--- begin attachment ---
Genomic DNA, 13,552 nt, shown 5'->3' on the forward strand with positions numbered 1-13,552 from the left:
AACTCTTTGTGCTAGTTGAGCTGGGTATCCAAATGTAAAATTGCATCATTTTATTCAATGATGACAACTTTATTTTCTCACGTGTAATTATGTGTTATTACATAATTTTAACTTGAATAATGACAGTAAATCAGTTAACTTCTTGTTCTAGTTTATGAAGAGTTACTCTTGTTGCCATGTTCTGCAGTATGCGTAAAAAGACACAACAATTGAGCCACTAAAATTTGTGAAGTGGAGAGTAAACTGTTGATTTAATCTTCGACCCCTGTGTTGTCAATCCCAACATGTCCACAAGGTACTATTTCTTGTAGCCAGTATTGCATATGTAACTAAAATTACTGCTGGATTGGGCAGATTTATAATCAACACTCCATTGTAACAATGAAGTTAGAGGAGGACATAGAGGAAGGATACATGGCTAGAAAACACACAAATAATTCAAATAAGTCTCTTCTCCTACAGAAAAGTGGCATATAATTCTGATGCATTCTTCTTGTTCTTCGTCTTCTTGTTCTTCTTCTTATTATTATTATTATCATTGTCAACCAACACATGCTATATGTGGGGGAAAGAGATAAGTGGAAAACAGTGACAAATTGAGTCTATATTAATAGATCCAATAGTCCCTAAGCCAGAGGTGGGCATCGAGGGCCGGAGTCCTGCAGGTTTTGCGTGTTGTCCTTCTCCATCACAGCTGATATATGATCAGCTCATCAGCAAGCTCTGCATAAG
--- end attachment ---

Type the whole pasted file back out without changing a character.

Genomic DNA, 13,552 nt, shown 5'->3' on the forward strand with positions numbered 1-13,552 from the left:
AACTCTTTGTGCTAGTTGAGCTGGGTATCCAAATGTAAAATTGCATCATTTTATTCAATGATGACAACTTTATTTTCTCACGTGTAATTATGTGTTATTACATAATTTTAACTTGAATAATGACAGTAAATCAGTTAACTTCTTGTTCTAGTTTATGAAGAGTTACTCTTGTTGCCATGTTCTGCAGTATGCGTAAAAAGACACAACAATTGAGCCACTAAAATTTGTGAAGTGGAGAGTAAACTGTTGATTTAATCTTCGACCCCTGTGTTGTCAATCCCAACATGTCCACAAGGTACTATTTCTTGTAGCCAGTATTGCATATGTAACTAAAATTACTGCTGGATTGGGCAGATTTATAATCAACACTCCATTGTAACAATGAAGTTAGAGGAGGACATAGAGGAAGGATACATGGCTAGAAAACACACAAATAATTCAAATAAGTCTCTTCTCCTACAGAAAAGTGGCATATAATTCTGATGCATTCTTCTTGTTCTTCGTCTTCTTGTTCTTCTTCTTATTATTATTATTATCATTGTCAACCAACACATGCTATATGTGGGGGAAAGAGATAAGTGGAAAACAGTGACAAATTGAGTCTATATTAATAGATCCAATAGTCCCTAAGCCAGAGGTGGGCATCGAGGGCCGGAGTCCTGCAGGTTTTGCGTGTTGTCCTTCTCCATCACAGCTGATATATGATCAGCTCATCAGCAAGCTCTGCATAAG